BRUSSELS — A new report published by the European Court of Auditors highlights the failings of EU Member States to properly implement EU animal welfare legislation and guidelines issued by the European Commission. While the ECA report acknowledges Member State successes in achieving compliance with regard to the implementation of group housing for sows and the eradication of barren battery cages for laying hens, it also identifies important shortcomings in Member State compliance with farm animal welfare rules, particularly with regard to routine tail-docking in pigs, long-distance animal transport and stunning at slaughter, and questions the slow pace of implementation.
Ruud Tombrock, executive director for Humane Society International/Europe, said: “HSI/Europe warmly welcomes the European Court of Auditors’ initiative to place the implementation of farm animal welfare legislation by Member States under close scrutiny. This is an important wake-up call. The European Commission’s own audits have revealed a shocking and near total lack of commercial pig industry compliance with the ban on routine tail-docking. The ECA report provides a salutary reminder that EU Member States must not drag their heels on animal welfare and – at a minimum – follow the letter of the law.
“In the EU, we see ourselves as a guiding light on animal welfare and encourage our trading partners elsewhere around the globe to follow our example. Yet failing to effectively implement and enforce our own animal welfare legislation potentially weakens our position in trade negotiations with other parties. Why should they take animal welfare seriously, if the EU does not seem to do so?”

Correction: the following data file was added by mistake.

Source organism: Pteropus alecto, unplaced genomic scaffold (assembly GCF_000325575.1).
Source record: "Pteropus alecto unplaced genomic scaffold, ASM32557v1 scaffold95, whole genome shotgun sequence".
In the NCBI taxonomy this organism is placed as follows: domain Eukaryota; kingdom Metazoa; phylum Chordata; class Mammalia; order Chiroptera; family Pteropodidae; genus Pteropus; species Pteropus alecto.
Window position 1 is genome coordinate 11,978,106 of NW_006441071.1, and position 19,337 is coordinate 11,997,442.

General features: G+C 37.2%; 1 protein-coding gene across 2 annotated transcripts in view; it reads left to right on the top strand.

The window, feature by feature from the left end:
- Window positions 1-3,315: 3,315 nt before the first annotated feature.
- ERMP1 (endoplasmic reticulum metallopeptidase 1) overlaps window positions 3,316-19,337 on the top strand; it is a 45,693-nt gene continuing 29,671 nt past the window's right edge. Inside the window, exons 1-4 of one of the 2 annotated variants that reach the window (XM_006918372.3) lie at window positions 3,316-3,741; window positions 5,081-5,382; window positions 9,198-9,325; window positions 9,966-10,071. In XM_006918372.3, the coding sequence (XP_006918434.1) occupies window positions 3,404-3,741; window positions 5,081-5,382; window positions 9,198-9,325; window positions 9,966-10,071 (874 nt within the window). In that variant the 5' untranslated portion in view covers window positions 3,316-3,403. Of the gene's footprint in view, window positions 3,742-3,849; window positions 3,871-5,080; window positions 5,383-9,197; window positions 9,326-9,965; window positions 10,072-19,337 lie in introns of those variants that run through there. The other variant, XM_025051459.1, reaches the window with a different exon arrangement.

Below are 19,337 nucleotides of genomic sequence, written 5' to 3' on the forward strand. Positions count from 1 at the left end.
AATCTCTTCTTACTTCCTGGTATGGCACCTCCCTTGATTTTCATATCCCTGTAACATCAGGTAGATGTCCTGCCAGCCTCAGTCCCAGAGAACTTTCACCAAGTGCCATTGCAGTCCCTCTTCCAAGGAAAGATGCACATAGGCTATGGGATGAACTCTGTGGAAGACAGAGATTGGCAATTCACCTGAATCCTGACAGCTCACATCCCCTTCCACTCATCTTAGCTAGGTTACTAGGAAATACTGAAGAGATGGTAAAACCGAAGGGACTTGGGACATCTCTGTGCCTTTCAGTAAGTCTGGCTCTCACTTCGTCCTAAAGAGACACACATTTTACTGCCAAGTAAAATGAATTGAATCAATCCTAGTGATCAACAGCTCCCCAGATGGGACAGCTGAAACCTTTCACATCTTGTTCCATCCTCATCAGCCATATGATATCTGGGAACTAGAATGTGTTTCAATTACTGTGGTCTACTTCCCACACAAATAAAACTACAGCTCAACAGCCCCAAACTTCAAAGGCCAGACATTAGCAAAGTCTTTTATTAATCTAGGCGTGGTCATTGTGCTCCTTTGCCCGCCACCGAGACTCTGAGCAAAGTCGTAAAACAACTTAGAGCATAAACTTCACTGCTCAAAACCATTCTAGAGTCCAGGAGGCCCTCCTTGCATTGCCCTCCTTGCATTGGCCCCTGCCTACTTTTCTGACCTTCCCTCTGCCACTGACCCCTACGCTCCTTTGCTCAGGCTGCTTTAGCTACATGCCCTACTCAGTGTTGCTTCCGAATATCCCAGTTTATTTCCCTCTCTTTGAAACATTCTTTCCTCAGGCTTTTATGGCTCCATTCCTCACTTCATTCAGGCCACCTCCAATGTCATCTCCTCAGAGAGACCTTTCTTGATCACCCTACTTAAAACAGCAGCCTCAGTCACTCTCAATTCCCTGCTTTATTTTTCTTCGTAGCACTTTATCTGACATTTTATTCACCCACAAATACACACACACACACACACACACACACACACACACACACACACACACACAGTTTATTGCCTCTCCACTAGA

On the occasion of its presentation, Janusz Wojciechowski, the European Court of Auditor Member responsible for the report, stated: “I am convinced that in farming the European Union has a chance to win on quality, and not on quantity. Policymakers should decide if intensive farming really should be our future. Systems that are more extensive and which enable farmers to produce high-quality meat and dairy products will help to meet increasing demands for these products in and outside the EU. Animal welfare should in our opinion be an integral part of that quality.”
The European Court of Auditors’ report provides concrete recommendations and a clear timeline for closing the gap between the EU’s past animal welfare goals and their practical implementation. The European Commission has already responded to the publication of the ECA report by saying that it will evaluate its animal welfare strategy as a result of the findings.
Humane Society International/Europe will be closely following this process. However, HSI would like to also see the Commission go one step further and deliver an ambitious new EU animal welfare strategy to set down clear and concrete lines of action for farm animal welfare for the 2019-2022 period.
- The special report 31/2018 “Animal welfare in the EU: closing the gap between ambitious goals and practical implementation” is available on the ECA website here.
- The European Court of Auditors is the EU institution for auditing the EU’s finances. One aspect of the report addresses cross-compliance in the context of the EU’s Common Agricultural Policy. CAP payments are linked to compliance with minimum requirements and there are (underutilised) incentives to farmers to pursue higher animal welfare standards through financial support granted under the EU’s rural development policy.
- In 2006, the Commission adopted the Community Action Plan on the Protection and Welfare of Animals 2006-2010, which set down the strategic basis for EU animal welfare policy. This was followed up by the EU Strategy for the Protection and Welfare of Animals 2012-2015. Three years on, all the planned actions have finally been completed, yet no new animal welfare strategy has been forthcoming.
Media contact: Wendy Higgins, International Media Director, +44 (0)7989 972 423, firstname.lastname@example.org